What do you get if you combine DDR and a Piano? Piano Wizard! The Piano Wizard teaches basic music notation and piano playing skills in a somewhat childish interface. Don’t get me wrong - it sounds like a great idea for kids, but the company seems to be marketing it at ages 4-40, and I’m not so so sure if it will succeed in the teen and up market.
Check out the video for it’s DDR-tastic interface, and some hot MIDI love.
We met with Dan Shapiro from Ontela here at CES and learned more about their coming mobile photography technology. The average consumer takes more than 150 pictures with their cell phone each year, and does nothing with them - they sit on the phone, unprinted, unsent, and unappreciated. Ontela’s technology automatically transfers photos from your phone to your home computer using your phone’s internet connection.
The Ontela technology is brain dead simple: the trigger for the transfer is as simple as clicking the shutter button. Once you have taken your photo it’s sent to the computer, effectively giving you a computer hard drive sized memory card. You can also choose to have the Ontela service transfer the photos to Flickr, Kodak, or other services for you automatically.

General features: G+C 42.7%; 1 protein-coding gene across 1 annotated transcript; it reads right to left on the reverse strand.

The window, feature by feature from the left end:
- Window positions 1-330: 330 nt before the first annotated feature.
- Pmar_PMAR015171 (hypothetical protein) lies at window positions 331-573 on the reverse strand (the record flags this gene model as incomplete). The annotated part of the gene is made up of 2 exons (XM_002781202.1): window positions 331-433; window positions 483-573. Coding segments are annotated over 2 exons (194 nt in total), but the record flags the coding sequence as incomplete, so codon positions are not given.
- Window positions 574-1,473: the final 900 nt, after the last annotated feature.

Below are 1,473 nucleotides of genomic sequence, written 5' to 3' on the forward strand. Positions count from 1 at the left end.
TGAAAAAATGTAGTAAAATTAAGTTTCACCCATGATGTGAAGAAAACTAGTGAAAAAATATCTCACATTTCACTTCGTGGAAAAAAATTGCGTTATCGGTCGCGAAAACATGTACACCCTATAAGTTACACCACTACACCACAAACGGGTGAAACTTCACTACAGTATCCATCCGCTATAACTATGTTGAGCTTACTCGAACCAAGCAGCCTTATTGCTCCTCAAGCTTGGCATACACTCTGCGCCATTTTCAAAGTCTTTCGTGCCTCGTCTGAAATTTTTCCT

The technology is being sold to carriers and is not available yet, but will be appearing in phones soon - stay tuned for more information on this fantastically simple way to get your photos off your phone, and in to your life.
At the Showstoppers event here at CES, we stopped by and chatted it up with Dave Mathews of SlingBox, where he gave us a look at the new Windows Vista SlingPlayer. Check out the walkthrough in this episode.
Jake Ludington and Sparky take a close look at Pinnacle Mobile Media Organizer in this episode. The software aims to make your life super simple as it pertains to getting your video content onto your PSP and iPod, as well as managing that content.